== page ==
Last weekend, Friday July 9th and Saturday 10th 2021 marked the full tilt resumption of ticketed entertainment in Las Vegas. High demand events were everywhere, but tickets were gone. I was in town for the World Ticket Conference, where ticket markets, suppliers, and vendors were all stunned to see the degree to which demand had reappeared after a Covid-19 shutdown which had lasted nearly sixteen months.
Normally, this is a pretty well connected group who knows how to get into an event. However, demand was so high that folks who run mega-million ticket dollar companies were scrambling to find any ticket for Chappelle, Garth, Bruno or even Cirque du Soleil. The town was full, and everyone wanted to be in one of the rooms where the party was going off.
Bruno Mars returned to the Park MGM theater with his full production show: lasers, fireworks, confetti, and a surprisingly tight production which emphasized the quality of his band, the ways in which they joined Bruno in alternately hyping the crowd, participating in the dancing or building the layers of sound behind Bruno who brought all of his many skills back to a public audience. This was a pop music concert with all the whistles and bells, and it was exactly what the audience had missed while sequestered at home during the pandemic. Bruno Mars was in top form, with multiple solo dancing sequences which were spotlight highlights of his show in addition to his journey through the deep playlist of hits he has created over the years.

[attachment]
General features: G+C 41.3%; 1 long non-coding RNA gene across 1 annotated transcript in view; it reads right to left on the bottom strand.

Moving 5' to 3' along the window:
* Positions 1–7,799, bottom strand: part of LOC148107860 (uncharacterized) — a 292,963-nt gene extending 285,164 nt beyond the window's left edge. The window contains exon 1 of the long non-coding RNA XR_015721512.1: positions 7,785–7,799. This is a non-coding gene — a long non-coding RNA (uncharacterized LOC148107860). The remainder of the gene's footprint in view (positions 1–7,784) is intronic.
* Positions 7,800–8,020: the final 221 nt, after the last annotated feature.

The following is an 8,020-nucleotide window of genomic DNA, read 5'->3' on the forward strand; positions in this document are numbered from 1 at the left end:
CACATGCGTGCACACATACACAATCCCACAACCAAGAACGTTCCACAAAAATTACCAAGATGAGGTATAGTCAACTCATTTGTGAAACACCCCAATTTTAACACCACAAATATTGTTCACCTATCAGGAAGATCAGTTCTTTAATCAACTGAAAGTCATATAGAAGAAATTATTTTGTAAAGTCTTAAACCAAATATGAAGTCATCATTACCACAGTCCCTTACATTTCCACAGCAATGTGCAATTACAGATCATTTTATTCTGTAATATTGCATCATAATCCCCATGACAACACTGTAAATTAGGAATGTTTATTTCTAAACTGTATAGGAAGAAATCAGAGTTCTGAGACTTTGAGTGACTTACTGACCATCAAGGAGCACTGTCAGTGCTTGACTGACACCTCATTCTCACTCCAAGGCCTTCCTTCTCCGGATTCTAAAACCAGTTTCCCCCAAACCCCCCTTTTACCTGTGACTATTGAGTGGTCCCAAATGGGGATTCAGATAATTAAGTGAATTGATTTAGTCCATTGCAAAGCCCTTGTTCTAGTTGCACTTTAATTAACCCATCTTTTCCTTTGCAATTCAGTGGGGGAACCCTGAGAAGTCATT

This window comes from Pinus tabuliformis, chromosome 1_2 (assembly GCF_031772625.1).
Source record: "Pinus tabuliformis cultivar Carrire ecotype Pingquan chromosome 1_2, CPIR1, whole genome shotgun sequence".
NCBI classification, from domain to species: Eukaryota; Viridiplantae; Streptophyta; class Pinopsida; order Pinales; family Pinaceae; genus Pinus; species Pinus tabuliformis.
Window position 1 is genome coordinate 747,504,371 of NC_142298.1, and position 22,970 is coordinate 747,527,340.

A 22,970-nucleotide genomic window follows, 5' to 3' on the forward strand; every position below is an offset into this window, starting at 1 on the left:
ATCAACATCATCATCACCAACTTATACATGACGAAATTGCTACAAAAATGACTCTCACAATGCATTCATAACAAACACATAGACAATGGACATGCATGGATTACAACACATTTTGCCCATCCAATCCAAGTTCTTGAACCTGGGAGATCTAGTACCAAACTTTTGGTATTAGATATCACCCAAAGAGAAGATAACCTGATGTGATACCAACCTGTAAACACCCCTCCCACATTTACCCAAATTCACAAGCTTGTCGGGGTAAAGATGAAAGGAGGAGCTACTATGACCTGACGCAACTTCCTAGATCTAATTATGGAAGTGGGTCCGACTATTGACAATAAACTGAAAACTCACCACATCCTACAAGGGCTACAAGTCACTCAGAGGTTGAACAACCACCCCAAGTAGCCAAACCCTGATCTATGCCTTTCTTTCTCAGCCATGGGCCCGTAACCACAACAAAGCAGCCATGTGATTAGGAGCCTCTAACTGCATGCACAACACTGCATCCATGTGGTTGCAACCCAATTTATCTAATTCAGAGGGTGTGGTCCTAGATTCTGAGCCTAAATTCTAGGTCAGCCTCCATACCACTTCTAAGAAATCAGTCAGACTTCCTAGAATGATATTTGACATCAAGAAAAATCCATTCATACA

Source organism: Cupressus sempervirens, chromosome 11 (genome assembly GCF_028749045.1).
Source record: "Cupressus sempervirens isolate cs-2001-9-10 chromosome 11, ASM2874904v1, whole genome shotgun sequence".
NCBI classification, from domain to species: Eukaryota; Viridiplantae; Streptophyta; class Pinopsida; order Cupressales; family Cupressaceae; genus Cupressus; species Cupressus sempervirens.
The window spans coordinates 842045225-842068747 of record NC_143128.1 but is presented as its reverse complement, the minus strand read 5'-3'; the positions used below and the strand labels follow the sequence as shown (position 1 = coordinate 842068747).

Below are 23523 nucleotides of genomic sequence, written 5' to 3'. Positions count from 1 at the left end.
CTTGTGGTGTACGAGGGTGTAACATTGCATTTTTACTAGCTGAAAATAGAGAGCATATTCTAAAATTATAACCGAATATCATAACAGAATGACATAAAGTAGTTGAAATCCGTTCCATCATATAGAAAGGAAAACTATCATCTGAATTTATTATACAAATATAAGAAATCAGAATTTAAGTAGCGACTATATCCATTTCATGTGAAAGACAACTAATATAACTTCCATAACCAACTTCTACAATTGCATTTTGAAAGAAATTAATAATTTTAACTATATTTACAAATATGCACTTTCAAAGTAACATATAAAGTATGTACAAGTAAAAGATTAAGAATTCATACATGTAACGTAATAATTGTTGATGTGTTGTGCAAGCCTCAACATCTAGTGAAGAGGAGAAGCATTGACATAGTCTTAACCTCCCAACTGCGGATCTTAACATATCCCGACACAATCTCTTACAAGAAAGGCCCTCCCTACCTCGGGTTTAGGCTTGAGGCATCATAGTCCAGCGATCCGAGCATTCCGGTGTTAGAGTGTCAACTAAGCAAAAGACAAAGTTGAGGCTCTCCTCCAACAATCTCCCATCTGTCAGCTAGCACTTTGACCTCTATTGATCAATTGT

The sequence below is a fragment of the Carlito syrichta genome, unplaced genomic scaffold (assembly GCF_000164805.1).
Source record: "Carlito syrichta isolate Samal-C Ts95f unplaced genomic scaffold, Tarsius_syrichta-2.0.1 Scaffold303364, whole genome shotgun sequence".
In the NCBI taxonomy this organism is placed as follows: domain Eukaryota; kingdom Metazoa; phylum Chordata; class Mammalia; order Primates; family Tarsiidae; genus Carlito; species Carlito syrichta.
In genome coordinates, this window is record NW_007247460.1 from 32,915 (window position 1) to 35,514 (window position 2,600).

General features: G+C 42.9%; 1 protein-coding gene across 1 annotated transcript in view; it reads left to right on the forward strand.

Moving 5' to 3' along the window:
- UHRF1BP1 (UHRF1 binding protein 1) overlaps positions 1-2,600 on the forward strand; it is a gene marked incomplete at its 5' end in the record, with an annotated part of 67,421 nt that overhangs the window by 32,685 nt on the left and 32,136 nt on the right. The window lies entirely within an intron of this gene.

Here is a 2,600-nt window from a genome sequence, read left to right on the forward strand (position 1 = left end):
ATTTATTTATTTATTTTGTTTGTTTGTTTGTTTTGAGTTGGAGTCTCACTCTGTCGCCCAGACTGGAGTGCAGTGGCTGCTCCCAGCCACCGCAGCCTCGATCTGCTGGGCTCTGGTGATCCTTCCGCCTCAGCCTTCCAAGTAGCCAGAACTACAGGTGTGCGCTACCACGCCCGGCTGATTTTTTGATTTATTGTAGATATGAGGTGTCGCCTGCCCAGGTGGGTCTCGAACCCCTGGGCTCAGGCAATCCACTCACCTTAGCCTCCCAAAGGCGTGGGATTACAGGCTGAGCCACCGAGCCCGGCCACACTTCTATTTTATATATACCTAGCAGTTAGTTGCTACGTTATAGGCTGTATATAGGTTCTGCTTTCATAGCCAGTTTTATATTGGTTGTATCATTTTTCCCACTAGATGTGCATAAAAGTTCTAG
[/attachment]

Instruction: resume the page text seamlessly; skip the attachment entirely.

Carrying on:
Dave Chappelle and Joe Rogan played the MGM Grand Arena on both Thursday and Friday night. Here, more than 12,000 people showed up for a comedy show where tickets seemed to start at $250.00 and move quickly up from there. Both Bruno and Chappelle/Rogan used Yonder pouches to lock away fans’ telephones. I’ve seen that before at smaller shows, but 12,000 people is a lot of folks to try to get into or out of an arena and the added time to lock and unlock pouches adds uncertainty to the timeline. However, it was refreshing to see people inside the venues interacting, rather spiraling every deeper into whichever siren calls flowed there way from deep inside some rabbit hole on the internet. It was also a credit to talent as an event which was insanely expensive had a production value that can be summed as this: a bare stage in the center of the floor with a stool and a microphone, some video screens so people on all sides of the stage could see and a DJ. I’d be willing the bet the cost of the Las Vegas Metropolitan police shutting down all access points to the MGM Grand Arena with police cars and two trucks was at least as much as the entire production set used by Chappelle and Rogan.
It was Saturday night, the 10th of July which had me most curious. That night, Bruno played to his usual full house at the Park Theater. There were at least 6,300 in the room. Just across the access road at the T-Mobile arena was the UFC 264 McGregor-Poirier fight with Donald Trump among the 19,000 or so in attendance. Across the street the MGM Grand Arena held a viewing party for those who were unable to attend the UFC fight in person. And, diagonally across the 15 freeway Garth Brooks was playing to 67,000 at Allegiant stadium, new home to the Raiders football team.